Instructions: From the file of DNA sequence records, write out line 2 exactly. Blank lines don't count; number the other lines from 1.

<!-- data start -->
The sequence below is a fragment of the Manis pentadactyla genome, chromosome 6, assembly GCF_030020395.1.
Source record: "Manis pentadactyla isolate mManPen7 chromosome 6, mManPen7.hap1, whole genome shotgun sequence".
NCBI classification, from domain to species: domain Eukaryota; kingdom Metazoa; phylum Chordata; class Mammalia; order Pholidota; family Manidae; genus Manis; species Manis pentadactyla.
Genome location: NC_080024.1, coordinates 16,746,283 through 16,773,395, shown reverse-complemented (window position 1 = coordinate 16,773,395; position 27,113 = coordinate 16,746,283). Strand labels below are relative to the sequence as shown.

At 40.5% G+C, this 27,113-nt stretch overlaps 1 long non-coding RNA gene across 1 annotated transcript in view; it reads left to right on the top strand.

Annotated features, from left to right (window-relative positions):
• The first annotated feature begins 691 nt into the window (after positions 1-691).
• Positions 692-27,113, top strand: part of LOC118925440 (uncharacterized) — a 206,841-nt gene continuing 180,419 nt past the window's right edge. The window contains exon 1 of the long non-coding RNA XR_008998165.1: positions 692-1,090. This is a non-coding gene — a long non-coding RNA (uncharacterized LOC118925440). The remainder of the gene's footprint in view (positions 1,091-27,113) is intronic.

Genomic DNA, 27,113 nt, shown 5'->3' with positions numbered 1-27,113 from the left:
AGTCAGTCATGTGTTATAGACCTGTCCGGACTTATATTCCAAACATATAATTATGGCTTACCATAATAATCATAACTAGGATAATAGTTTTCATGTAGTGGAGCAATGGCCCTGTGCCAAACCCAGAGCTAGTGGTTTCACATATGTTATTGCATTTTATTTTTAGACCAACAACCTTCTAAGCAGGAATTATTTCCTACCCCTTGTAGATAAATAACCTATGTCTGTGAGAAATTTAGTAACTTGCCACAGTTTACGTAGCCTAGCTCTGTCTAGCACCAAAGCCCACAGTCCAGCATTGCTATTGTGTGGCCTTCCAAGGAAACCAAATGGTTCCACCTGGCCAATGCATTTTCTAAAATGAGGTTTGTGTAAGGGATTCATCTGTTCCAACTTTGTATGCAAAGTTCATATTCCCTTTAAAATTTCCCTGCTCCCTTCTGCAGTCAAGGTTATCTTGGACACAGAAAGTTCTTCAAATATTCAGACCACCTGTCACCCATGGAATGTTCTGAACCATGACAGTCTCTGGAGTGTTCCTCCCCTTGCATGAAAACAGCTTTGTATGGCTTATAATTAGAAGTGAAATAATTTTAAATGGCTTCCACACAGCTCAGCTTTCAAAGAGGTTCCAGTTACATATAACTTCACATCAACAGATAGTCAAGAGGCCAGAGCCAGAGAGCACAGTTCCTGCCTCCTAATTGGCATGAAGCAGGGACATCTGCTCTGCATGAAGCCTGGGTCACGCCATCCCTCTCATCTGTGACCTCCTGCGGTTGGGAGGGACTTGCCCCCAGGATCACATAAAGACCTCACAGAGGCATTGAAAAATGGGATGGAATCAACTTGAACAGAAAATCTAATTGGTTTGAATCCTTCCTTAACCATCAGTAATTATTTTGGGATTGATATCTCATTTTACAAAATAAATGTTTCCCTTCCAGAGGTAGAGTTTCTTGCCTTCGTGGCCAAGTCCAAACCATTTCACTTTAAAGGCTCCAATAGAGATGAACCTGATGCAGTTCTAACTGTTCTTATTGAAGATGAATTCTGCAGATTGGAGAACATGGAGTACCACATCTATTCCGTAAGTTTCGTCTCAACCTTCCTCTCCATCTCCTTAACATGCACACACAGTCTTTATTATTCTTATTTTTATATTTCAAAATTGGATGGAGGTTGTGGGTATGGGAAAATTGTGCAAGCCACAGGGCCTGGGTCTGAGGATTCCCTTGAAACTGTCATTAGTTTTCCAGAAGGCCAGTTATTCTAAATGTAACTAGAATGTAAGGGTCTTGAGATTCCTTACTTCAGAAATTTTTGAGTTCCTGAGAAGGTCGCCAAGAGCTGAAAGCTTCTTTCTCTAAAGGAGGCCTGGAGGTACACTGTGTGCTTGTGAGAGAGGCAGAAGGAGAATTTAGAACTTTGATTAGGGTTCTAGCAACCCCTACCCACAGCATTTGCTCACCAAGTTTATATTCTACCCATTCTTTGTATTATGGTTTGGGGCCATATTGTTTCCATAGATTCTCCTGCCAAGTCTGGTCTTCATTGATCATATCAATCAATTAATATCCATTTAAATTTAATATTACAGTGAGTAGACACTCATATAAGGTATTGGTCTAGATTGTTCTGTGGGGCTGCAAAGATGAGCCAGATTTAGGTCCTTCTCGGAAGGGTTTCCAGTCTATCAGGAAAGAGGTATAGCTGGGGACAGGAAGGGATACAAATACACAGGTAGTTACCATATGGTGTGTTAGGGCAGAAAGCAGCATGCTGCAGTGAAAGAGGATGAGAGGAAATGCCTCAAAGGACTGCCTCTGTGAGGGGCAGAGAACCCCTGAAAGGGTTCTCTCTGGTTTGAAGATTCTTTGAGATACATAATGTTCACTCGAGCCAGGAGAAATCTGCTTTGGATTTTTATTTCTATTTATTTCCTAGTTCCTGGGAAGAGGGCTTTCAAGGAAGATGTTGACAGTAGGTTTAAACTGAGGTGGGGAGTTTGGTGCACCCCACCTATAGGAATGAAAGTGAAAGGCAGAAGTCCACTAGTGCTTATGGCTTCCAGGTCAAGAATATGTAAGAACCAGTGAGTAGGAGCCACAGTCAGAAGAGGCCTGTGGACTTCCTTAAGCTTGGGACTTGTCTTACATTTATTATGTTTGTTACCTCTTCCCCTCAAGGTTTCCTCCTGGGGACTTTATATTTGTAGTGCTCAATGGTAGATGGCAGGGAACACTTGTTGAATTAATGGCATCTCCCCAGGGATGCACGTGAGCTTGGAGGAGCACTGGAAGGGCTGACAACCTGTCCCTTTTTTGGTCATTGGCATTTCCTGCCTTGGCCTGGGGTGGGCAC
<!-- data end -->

Source record: "Manis pentadactyla isolate mManPen7 chromosome 6, mManPen7.hap1, whole genome shotgun sequence".